POCATELLO —Elected officials from cities and counties surrounding the Fort Hall Indian Reservation met with officials from the Shoshone-Bannock Tribes for the first time in five months Friday to discuss moving forward.
The group includes the mayors of Pocatello and Chubbuck, county commissioners from Bingham, Bannock and Power counties and representatives from the Shoshone-Bannock Tribes.
At the meeting, attorney Mark EchoHawk presented information on tribal sovereignty and outlined what sovereignty means legally. Bingham County Commissioner Ladd Carter said the presentation helped him understand certain concepts to gain a better understanding of sovereignty, which has been a major point of disagreement among the parties involved.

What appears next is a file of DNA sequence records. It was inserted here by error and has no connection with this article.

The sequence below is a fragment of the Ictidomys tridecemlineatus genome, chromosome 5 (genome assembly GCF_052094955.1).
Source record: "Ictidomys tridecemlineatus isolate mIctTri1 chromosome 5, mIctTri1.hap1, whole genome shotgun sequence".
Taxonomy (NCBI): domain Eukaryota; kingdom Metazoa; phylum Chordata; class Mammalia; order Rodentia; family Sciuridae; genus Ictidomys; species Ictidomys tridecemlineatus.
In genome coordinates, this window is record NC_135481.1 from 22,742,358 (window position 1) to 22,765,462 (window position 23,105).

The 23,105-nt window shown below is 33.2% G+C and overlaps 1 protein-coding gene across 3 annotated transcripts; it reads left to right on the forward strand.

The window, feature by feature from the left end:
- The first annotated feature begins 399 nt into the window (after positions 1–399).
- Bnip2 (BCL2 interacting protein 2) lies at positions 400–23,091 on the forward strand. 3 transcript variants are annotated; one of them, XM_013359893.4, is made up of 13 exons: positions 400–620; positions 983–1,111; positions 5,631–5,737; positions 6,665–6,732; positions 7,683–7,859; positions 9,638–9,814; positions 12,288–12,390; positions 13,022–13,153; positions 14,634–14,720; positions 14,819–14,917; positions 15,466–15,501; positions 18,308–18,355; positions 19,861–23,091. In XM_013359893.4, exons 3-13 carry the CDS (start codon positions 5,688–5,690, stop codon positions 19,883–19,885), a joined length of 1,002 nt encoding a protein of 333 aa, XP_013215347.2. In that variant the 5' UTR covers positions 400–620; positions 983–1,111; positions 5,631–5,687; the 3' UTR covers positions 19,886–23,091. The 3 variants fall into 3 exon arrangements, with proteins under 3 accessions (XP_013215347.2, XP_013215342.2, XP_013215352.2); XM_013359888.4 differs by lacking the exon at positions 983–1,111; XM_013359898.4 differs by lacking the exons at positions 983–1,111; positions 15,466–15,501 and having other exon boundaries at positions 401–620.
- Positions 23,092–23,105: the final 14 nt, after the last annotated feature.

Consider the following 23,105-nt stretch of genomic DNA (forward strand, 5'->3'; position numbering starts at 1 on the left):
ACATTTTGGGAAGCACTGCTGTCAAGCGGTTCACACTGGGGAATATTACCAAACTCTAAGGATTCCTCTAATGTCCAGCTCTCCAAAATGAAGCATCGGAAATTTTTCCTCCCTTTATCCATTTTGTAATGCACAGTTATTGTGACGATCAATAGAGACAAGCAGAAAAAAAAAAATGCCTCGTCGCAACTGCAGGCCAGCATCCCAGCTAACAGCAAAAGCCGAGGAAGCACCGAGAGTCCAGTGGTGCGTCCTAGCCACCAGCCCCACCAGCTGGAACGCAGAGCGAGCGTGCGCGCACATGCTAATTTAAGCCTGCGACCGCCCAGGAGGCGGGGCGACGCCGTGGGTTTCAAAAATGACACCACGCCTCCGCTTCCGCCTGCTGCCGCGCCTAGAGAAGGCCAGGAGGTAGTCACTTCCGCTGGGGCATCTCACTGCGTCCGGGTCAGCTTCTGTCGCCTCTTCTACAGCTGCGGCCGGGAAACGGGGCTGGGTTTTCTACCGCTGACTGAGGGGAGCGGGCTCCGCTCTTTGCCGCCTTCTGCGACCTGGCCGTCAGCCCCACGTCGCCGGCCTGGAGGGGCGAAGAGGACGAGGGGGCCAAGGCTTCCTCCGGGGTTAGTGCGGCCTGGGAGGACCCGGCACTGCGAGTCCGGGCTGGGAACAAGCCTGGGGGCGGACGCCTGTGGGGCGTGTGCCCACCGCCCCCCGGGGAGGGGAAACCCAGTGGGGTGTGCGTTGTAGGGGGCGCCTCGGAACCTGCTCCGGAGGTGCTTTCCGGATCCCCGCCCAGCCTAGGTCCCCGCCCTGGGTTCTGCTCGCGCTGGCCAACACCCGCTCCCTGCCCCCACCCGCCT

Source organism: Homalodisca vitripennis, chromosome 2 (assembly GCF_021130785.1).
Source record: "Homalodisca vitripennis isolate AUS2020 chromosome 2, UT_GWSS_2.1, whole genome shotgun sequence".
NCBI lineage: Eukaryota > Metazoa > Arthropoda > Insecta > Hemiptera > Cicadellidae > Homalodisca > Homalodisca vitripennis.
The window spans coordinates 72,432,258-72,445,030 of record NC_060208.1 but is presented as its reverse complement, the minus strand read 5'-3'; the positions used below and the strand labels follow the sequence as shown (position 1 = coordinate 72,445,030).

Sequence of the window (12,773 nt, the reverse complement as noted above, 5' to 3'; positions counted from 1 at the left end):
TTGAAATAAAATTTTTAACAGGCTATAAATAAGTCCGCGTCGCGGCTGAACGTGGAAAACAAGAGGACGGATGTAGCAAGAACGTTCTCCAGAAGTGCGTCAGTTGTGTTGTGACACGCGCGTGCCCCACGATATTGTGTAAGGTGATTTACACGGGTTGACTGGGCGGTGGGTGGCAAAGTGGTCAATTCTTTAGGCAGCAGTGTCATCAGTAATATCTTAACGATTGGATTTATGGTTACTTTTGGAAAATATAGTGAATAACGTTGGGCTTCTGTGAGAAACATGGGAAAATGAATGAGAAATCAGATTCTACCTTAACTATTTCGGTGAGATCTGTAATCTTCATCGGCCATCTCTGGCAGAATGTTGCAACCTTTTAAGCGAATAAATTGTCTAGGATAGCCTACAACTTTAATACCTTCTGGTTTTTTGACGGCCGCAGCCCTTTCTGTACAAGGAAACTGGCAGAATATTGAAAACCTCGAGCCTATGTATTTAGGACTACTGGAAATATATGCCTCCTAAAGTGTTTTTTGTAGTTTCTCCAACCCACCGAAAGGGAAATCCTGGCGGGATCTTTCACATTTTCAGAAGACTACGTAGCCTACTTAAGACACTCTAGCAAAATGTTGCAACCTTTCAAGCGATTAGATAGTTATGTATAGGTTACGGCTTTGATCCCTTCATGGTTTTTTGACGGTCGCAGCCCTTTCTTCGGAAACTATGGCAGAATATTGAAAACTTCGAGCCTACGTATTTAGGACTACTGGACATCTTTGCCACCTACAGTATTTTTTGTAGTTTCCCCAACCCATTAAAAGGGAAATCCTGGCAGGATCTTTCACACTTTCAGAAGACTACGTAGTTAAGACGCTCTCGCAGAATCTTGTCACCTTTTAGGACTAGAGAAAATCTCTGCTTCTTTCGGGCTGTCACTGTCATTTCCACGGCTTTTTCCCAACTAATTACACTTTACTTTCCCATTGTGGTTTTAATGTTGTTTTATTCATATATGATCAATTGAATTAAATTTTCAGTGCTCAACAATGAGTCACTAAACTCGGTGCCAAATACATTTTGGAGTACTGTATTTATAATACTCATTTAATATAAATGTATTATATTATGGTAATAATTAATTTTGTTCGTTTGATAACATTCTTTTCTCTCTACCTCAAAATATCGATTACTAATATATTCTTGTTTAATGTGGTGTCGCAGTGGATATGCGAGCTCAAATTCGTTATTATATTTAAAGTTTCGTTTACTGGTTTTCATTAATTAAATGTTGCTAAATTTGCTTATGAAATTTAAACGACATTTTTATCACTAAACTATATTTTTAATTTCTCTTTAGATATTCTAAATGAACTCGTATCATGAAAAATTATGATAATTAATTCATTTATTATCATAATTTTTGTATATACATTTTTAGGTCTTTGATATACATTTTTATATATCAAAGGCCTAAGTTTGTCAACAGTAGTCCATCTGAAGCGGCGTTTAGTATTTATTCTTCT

Laverne Beech, the Tribes' public affairs manager, said she felt there was a turning point during the meeting when the parties stopped focusing on their differences and began discussing specific ideas they can implement to improve the entire region.
She said the group, at the suggestion of facilitator Bryan Parker, will work on building trust and teamwork by focusing on a specific project all parties can work on to promote economic development within the region.
"We turned a corner in terms of identifying common interests," Carter said. "We are better off working together to create new jobs."
One area for potential future development discussed during the meeting was near the Pocatello Airport, but each party was asked to bring their own ideas to the next meeting.
The group agreed to meet more often, and the next meeting is scheduled for Aug. 18.